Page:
siderable uncertainty. Belgium has the most rapidly increasing population on the Continent; and when the circumstances of the country require, as they must soon do, that this rapidity should be checked, there will be a considerable strength of existing habit to be broken through. One of the unfavourable circumstances is the great power possessed over the minds of the people by the Catholic priesthood, "whose influence is everywhere strongly exerted against restraining population. As yet, however, it must be remembered that the indefatigable industry and great agricultural skill of the people have rendered the existing rapidity of increase practically innocuous; the great number of large estates still undivided affording by their gradual dismemberment, a resource for the necessary augmentation of the gross produce; and there are, besides, many large manufacturing towns, and mining and coal districts, which attract and employ a considerable portion of the annual increase of population.
§ 5. But even where peasant properties are accompanied by an excess of numbers, this evil is not necessarily attended with the additional economical disadvantage of too great a subdivision of the land. It does not follow because landed property is minutely divided, that farms will be so. As large properties are perfectly compatible with small farms, so are small properties with farms of an adequate size ; and a subdivision of occupancy is not an inevitable consequence of even undue multiplication among peasant
quality. "It is now considerably better than about forty years ago, when the poorer class obtained less flesh-meat and puddings, and no cheese, butter, and the like/' (p. 20.) "Such an increase of wages" (adds the Professor) "which must be estimated not in money, but in the quantity of necessaries and conveniences which the labourer is enabled to procure, is, by universal admission, a proof that the mass of capital must have increased." It proves not only this, but also that the labouring population has not increased in an equal degree; and that, in this instance as well as in France, the division of the land, even when excessive, has been compatible with a strengthening of the prudential checks to population.
proprietors. As might be expected from their admirable intelligence in things relating to their occupation, the Flemish peasantry have long learnt this lesson. "The habit of not dividing properties," says Dr. Kan,* "and the opinion that this is advantageous, have been so completely preserved in Flanders, that even now, when a peasant dies leaving several children, they do not think of dividing his patrimony, though it be neither entailed nor settled in trust; they prefer selling it entire, and sharing the proceeds, considering it as a jewel which loses its value when it is divided." That the same feeling must prevail widely even in France, is shown by the great frequency of sales of land, amounting in ten years to a fourth port of the whole soil of the country; and M. Passy, in his tract "On the Changes in the Agricultural Condition of the Department of the Eure since the year 1800,"f states other facts tending to the same conclusion. "The example," says he," of this department attests that there does not exist, as some writers have imagined, between the distribution of property and that of cultivation, a connexion which tends invincibly to assimilate them. In no portion of it have changes of ownership had a perceptible influence on the size of holdings. While, in districts of small farming, lands belonging to the same owner are ordinarily distributed among many tenants, so neither is it uncommon, in places where the grande culture prevails, for the same farmer to rent the lands of several proprietors. In the plains of Vexin, in particular, many active and rich cultivators do not content themselves with a single farm; others add to the lands of their principal holding, all those in the neighbourhood which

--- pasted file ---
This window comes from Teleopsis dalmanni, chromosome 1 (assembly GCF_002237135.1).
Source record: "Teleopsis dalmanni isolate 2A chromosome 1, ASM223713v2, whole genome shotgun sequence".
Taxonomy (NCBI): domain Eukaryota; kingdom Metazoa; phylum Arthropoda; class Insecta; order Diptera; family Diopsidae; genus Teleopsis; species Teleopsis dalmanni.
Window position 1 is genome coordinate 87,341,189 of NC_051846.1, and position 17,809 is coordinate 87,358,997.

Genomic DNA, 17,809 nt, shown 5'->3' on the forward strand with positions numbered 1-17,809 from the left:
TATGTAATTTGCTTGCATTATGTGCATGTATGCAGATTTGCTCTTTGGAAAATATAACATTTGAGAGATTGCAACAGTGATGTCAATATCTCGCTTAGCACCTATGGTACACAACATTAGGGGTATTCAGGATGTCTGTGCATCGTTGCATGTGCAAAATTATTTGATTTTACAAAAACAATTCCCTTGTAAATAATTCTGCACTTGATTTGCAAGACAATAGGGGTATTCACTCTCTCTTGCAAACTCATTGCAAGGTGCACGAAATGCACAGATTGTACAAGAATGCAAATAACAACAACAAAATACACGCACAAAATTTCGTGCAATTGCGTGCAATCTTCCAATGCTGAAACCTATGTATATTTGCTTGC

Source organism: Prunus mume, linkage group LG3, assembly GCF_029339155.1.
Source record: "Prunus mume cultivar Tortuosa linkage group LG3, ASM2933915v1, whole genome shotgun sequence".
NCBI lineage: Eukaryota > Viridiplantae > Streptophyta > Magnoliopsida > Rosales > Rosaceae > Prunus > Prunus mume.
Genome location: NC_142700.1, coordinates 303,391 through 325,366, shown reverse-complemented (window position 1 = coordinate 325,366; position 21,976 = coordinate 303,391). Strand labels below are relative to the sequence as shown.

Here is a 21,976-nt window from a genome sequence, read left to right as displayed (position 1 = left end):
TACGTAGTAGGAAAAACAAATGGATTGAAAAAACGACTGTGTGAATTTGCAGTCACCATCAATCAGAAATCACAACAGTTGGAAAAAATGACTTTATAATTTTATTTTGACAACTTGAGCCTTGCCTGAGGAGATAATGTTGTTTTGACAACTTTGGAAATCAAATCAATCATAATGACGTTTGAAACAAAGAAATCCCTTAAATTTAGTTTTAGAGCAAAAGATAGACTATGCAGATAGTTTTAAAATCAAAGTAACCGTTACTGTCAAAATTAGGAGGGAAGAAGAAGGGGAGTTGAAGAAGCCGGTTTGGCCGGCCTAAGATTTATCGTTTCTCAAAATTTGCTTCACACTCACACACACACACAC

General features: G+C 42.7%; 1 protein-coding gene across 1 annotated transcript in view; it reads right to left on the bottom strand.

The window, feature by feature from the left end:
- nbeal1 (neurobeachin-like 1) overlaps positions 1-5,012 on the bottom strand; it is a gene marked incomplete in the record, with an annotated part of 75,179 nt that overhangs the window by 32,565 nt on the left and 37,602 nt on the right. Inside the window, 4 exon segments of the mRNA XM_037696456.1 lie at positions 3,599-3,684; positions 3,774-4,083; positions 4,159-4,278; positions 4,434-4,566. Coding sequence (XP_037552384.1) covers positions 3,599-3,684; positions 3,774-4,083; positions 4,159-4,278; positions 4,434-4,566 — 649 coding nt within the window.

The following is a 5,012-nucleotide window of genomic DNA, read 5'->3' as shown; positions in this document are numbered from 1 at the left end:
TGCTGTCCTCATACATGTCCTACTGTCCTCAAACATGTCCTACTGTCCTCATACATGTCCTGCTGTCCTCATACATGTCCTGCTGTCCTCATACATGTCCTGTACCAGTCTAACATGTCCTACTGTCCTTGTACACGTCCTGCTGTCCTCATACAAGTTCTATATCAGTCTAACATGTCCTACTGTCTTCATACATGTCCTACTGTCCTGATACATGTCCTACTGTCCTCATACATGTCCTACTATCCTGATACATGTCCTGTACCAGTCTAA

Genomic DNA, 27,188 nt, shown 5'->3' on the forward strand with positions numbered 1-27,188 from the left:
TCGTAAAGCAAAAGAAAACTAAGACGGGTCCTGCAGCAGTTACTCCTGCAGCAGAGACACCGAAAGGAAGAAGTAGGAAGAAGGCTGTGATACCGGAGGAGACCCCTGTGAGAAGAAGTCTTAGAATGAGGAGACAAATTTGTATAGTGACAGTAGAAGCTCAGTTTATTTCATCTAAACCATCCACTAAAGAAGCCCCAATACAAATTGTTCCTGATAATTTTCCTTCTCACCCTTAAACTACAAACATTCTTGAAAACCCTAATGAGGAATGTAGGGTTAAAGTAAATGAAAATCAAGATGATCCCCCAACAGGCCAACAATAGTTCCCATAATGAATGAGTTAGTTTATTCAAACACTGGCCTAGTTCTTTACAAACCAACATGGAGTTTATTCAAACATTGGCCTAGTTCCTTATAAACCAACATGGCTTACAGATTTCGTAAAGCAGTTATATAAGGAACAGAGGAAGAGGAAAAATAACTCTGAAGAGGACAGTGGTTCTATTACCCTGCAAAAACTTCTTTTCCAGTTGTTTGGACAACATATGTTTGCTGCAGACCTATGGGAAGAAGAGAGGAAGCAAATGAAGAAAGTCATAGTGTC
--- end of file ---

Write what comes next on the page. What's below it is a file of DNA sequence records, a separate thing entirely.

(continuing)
• Page 331 of the Brussels translation. He cites as an authority, Schwerz, JPapert on Agriculture, i. 185.
t One of the many important papers which have appeared in the Journal des JEconomistee, the organ of the principal political economists of Frances, and doing great and increasing honour to their knowledge and ability. M. Passy's essay has been reprinted separately as a pamphlet.